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git send-email [options] <file|directory|rev-list options>...
Takes the patches given on the command line and emails them out.
Patches can be specified as files, directories (which will send all
files in the directory), or directly as a revision list. In the last
case, any format accepted by git-format-patch(1) can be passed to git
The header of the email is configurable by command line options. If not
specified on the command line, the user will be prompted with a
ReadLine enabled interface to provide the necessary information.
There are two formats accepted for patch files:
1. mbox format files
This is what git-format-patch(1) generates. Most headers and MIME
formatting are ignored.
2. The original format used by Greg Kroah-Hartman's
This format expects the first line of the file to contain the "Cc:"
value and the "Subject:" of the message as the second line.
Review and edit each patch you're about to send. See the
CONFIGURATION section for sendemail.multiedit.
Specify a "Bcc:" value for each email. Default is the value of
The --bcc option must be repeated for each user you want on the bcc
Specify a starting "Cc:" value for each email. Default is the value
The --cc option must be repeated for each user you want on the cc
Invoke a text editor (see GIT_EDITOR in git-var(1)) to edit an
introductory message for the patch series.
If neither the command line option nor sendemail.from are set, then
the user will be prompted for the value. The default for the prompt
will be the value of GIT_AUTHOR_IDENT, or GIT_COMMITTER_IDENT if
that is not set, as returned by "git var -l".
Make the first mail (or all the mails with --no-thread) appear as a
reply to the given Message-Id, which avoids breaking threads to
provide a new patch series. The second and subsequent emails will
be sent as replies according to the --[no]-chain-reply-to setting.
So for example when --thread and --no-chain-reply-to are specified,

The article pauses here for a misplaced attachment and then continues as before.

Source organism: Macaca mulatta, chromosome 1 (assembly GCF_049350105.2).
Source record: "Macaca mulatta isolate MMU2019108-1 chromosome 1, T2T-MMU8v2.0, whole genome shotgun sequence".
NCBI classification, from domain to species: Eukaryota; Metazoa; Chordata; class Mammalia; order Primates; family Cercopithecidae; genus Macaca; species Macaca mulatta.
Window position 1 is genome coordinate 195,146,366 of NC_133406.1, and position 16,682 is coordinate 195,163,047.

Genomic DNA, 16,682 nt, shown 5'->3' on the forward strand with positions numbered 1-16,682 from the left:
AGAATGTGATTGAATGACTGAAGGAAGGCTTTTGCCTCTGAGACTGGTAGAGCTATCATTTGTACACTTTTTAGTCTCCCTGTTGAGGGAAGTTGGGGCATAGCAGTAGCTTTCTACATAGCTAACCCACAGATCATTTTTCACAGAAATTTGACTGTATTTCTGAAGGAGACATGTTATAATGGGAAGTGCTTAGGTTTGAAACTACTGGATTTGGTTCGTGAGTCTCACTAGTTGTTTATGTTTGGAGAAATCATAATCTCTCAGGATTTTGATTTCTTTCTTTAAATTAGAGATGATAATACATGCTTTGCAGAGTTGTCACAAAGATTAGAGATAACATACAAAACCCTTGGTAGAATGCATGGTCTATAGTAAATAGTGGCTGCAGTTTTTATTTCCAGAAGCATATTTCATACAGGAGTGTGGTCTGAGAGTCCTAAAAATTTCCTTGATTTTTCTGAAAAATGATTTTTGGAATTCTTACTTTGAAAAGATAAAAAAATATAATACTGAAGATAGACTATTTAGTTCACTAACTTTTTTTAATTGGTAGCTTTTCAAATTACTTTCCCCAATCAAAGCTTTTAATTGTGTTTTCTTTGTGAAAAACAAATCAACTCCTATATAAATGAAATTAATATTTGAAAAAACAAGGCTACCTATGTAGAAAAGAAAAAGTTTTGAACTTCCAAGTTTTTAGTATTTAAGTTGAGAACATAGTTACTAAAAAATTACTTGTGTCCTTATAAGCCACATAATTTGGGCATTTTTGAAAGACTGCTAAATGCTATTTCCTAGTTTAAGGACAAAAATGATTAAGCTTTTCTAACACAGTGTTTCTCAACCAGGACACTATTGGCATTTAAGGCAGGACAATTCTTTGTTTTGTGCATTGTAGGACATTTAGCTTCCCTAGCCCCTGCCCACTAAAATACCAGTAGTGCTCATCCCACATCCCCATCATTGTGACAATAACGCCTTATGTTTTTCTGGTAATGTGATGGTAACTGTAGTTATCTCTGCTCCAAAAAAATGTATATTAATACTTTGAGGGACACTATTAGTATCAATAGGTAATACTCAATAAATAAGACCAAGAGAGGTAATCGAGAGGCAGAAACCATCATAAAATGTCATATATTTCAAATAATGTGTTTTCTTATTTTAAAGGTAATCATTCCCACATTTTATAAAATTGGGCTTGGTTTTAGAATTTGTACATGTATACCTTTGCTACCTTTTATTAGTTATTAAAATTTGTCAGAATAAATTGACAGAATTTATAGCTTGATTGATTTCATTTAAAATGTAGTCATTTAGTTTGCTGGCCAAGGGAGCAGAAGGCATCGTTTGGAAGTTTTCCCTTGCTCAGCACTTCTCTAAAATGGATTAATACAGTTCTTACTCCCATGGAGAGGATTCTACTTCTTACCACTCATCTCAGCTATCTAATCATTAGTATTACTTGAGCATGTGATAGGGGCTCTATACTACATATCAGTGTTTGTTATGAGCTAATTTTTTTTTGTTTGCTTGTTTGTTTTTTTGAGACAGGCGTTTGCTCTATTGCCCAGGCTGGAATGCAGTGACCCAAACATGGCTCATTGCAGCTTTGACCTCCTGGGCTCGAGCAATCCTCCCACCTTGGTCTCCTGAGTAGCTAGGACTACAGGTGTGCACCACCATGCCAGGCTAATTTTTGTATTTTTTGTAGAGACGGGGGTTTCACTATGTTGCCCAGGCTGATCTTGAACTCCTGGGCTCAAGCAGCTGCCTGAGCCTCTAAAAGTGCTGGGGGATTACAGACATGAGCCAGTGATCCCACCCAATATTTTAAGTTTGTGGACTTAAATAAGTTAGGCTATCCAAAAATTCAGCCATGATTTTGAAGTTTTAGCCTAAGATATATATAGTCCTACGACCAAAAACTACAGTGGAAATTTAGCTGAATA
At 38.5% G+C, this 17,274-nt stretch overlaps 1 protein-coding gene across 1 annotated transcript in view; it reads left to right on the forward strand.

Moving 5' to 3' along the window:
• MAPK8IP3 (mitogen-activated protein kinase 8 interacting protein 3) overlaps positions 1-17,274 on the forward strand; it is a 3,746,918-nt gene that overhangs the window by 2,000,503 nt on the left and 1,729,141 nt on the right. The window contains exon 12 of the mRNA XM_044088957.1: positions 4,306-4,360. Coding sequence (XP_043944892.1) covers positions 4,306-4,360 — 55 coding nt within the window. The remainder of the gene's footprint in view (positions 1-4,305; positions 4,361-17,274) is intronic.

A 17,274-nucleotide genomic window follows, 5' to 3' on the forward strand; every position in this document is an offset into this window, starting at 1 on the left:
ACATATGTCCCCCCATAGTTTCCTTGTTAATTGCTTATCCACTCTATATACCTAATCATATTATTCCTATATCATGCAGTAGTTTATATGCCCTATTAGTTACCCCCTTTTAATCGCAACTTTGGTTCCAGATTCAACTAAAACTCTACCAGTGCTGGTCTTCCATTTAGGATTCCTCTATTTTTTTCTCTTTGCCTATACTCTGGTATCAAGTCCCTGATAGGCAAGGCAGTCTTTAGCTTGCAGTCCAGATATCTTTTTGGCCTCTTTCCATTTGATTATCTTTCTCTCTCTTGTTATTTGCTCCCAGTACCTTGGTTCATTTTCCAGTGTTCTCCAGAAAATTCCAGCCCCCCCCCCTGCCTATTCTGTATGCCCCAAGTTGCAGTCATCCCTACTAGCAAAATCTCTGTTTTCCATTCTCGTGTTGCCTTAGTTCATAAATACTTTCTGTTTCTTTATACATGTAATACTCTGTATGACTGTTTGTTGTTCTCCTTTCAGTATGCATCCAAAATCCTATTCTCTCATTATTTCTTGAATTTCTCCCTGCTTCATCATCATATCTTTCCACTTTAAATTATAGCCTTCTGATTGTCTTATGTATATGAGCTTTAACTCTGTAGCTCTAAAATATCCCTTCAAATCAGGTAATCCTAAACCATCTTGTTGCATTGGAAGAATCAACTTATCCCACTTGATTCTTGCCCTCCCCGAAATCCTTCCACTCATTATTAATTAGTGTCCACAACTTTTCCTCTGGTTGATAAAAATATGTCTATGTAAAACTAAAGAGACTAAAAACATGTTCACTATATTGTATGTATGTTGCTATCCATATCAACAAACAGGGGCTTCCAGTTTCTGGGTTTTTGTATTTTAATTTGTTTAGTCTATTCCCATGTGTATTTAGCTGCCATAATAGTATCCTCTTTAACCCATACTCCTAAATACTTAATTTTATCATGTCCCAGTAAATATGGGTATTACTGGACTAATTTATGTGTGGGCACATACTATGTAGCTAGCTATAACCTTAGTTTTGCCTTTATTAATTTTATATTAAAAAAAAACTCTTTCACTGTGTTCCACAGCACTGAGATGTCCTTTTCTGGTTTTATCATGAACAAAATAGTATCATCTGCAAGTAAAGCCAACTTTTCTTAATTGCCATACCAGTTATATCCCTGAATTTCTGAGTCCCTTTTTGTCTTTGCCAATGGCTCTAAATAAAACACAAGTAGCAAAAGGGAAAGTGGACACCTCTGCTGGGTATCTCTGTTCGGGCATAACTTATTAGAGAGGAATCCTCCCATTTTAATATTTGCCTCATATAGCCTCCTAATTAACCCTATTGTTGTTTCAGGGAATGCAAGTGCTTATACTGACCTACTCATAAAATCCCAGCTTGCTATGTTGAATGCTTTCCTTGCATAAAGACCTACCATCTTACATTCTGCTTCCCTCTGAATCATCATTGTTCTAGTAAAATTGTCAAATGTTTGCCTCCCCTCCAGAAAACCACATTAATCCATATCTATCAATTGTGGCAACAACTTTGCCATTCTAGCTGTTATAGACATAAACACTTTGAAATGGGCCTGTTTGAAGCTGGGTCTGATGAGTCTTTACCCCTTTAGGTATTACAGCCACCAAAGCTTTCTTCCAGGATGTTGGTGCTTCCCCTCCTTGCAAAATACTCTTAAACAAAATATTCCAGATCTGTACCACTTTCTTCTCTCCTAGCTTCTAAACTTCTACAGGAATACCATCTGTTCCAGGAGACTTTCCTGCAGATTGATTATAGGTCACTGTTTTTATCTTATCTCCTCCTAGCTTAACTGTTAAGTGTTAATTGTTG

the second and subsequent patches will be replies to the first one
like in the illustration below where [PATCH v2 0/3] is in reply to
[PATCH 0/2] Here is what I did...
[PATCH 1/2] Clean up and tests
[PATCH 2/2] Implementation
[PATCH v2 0/3] Here is a reroll
[PATCH v2 1/3] Clean up
[PATCH v2 2/3] New tests
[PATCH v2 3/3] Implementation
Only necessary if --compose is also set. If --compose is not set,
this will be prompted for.
Specify the initial subject of the email thread. Only necessary if
--compose is also set. If --compose is not set, this will be
Specify the primary recipient of the emails generated. Generally,
this will be the upstream maintainer of the project involved.
Default is the value of the sendemail.to configuration value; if
that is unspecified, and --to-cmd is not specified, this will be
The --to option must be repeated for each user you want on the to
When encountering a non-ASCII message or subject that does not
declare its encoding, add headers/quoting to indicate it is encoded
in <encoding>. Default is the value of the
sendemail.assume8bitEncoding; if that is unspecified, this will be
prompted for if any non-ASCII files are encountered.
Note that no attempts whatsoever are made to validate the encoding.
Specifies the Fully Qualified Domain Name (FQDN) used in the
HELO/EHLO command to the SMTP server. Some servers require the FQDN
to match your IP address. If not set, git send-email attempts to
determine your FQDN automatically. Default is the value of
Password for SMTP-AUTH. The argument is optional: If no argument is
specified, then the empty string is used as the password. Default
is the value of sendemail.smtppass, however --smtp-pass always
overrides this value.
Furthermore, passwords need not be specified in configuration files
or on the command line. If a username has been specified (with
--smtp-user or a sendemail.smtpuser), but no password has been
specified (with --smtp-pass or sendemail.smtppass), then the user
is prompted for a password while the input is masked for privacy.
If set, specifies the outgoing SMTP server to use (e.g.
smtp.example.com or a raw IP address). Alternatively it can specify
a full pathname of a sendmail-like program instead; the program
must support the -i option. Default value can be specified by the
sendemail.smtpserver configuration option; the built-in default is
/usr/sbin/sendmail or /usr/lib/sendmail if such program is
available, or localhost otherwise.
Specifies a port different from the default port (SMTP servers
typically listen to smtp port 25, but may also listen to submission
port 587, or the common SSL smtp port 465); symbolic port names